Placenta considered "infectious waste"?

A move to declare placentas "infectious waste" angered Hawaiians who use the placenta in religious ceremonies, highlighting the conflict between modern medicine and traditional culture.

A law now guarantees women the right to take the placenta home.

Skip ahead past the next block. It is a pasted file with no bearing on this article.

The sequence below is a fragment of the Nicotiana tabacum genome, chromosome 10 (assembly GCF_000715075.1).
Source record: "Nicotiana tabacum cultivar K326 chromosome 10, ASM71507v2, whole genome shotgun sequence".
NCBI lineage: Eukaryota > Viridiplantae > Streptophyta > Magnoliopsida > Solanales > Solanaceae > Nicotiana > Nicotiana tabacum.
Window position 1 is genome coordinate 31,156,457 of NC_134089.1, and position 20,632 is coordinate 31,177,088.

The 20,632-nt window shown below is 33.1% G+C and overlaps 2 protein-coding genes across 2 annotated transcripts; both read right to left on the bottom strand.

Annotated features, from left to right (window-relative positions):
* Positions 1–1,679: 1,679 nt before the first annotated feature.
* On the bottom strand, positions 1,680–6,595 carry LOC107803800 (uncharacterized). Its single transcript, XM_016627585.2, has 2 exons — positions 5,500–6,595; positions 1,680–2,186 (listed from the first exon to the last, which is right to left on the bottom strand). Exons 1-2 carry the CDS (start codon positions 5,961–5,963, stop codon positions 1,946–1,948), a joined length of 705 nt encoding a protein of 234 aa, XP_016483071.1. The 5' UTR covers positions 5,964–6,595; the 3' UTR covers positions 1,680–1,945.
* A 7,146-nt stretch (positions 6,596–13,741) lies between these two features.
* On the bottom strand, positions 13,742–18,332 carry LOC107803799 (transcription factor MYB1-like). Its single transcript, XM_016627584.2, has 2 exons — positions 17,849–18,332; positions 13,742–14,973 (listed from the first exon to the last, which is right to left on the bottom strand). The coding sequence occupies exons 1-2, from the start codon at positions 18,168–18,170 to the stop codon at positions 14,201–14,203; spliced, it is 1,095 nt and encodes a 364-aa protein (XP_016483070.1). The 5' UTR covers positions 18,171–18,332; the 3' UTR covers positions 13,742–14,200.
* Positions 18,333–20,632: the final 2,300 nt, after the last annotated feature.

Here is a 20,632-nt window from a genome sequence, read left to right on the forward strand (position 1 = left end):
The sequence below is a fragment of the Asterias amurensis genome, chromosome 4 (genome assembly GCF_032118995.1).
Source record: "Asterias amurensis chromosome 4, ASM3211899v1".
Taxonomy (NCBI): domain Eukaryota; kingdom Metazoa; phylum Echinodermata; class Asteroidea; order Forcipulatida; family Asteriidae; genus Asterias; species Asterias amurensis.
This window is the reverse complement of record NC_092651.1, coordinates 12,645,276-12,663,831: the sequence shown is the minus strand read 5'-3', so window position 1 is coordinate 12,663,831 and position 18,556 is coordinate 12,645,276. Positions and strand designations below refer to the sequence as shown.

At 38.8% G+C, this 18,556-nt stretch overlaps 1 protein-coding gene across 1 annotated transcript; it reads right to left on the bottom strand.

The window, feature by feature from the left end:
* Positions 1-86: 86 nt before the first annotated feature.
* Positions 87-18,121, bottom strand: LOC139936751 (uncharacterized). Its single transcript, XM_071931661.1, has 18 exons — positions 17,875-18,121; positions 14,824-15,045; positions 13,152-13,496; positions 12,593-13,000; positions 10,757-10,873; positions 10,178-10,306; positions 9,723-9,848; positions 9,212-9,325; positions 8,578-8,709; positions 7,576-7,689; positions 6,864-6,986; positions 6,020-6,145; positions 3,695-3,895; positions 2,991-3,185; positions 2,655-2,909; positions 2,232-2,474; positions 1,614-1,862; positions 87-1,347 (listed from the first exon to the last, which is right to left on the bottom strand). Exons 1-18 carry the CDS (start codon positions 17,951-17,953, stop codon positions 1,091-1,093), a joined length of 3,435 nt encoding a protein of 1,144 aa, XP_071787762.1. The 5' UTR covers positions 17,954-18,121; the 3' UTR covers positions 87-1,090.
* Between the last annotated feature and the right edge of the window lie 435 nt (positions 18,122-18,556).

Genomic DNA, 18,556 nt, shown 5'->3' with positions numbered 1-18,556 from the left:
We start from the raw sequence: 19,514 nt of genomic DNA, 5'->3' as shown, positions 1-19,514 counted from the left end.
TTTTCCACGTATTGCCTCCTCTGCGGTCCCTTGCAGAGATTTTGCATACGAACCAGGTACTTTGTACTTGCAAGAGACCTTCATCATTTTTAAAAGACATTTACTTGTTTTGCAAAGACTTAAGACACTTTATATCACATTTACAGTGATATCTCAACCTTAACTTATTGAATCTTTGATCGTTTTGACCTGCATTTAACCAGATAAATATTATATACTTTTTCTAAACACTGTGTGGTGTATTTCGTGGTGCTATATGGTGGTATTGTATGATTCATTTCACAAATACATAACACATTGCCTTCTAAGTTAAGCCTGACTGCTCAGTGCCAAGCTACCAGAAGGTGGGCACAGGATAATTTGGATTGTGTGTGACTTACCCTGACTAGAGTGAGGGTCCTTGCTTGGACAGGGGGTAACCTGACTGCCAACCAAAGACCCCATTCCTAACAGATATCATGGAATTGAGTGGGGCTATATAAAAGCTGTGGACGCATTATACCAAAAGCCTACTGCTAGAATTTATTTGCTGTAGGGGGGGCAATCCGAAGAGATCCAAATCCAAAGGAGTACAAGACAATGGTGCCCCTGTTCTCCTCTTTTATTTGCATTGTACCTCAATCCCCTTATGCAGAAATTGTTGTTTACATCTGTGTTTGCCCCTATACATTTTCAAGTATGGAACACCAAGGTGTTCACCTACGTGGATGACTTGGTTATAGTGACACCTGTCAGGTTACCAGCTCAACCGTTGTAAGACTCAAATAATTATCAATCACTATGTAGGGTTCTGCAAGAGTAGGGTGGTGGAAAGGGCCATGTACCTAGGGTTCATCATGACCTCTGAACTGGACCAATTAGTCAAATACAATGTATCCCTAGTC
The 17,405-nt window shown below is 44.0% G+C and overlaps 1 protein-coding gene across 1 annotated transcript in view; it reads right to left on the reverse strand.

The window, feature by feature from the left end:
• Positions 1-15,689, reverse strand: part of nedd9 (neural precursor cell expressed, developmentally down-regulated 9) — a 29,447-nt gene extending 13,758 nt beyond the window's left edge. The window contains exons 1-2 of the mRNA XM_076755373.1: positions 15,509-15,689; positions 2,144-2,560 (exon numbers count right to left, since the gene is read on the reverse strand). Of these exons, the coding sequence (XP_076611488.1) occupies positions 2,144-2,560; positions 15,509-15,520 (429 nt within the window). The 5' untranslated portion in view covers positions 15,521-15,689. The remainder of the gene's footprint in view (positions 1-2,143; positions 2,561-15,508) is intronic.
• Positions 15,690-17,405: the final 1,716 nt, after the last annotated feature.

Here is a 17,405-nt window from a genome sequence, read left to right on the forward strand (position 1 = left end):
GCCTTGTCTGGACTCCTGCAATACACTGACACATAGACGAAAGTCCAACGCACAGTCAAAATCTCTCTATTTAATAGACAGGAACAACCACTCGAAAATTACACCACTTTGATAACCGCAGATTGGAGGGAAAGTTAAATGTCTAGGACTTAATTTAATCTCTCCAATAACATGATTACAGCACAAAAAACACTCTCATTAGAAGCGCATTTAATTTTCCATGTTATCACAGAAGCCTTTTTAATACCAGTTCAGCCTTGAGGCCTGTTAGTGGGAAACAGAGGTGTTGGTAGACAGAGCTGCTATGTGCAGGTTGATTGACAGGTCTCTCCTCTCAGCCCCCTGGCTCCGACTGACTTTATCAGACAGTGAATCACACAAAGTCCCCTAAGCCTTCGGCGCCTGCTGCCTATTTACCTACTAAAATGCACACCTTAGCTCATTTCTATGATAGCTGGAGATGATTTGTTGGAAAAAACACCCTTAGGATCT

Lilikala Kameeleihiwa, HONOLUL U (WOMENSENEWS) --To some, it's simply a byproduct of childbirth, a biological waste. To others, it's even a possible source of biological material for genetic research. But to those of Polynesian and some African and Asian cultures, the placenta is sacred. In a transformation of an issue that was once a private matter between a woman and her doctor, the placenta became a political issue in Hawaii this spring, and its ramifications could spread to other states. Following an uproar from Native Hawaiians after the state declared placenta tissue an infectious waste in 2005, the Aloha State has become the first in the nation to expressly give a woman permission to take the placenta home from the hospital following childbirth. Read the full article at the link above.

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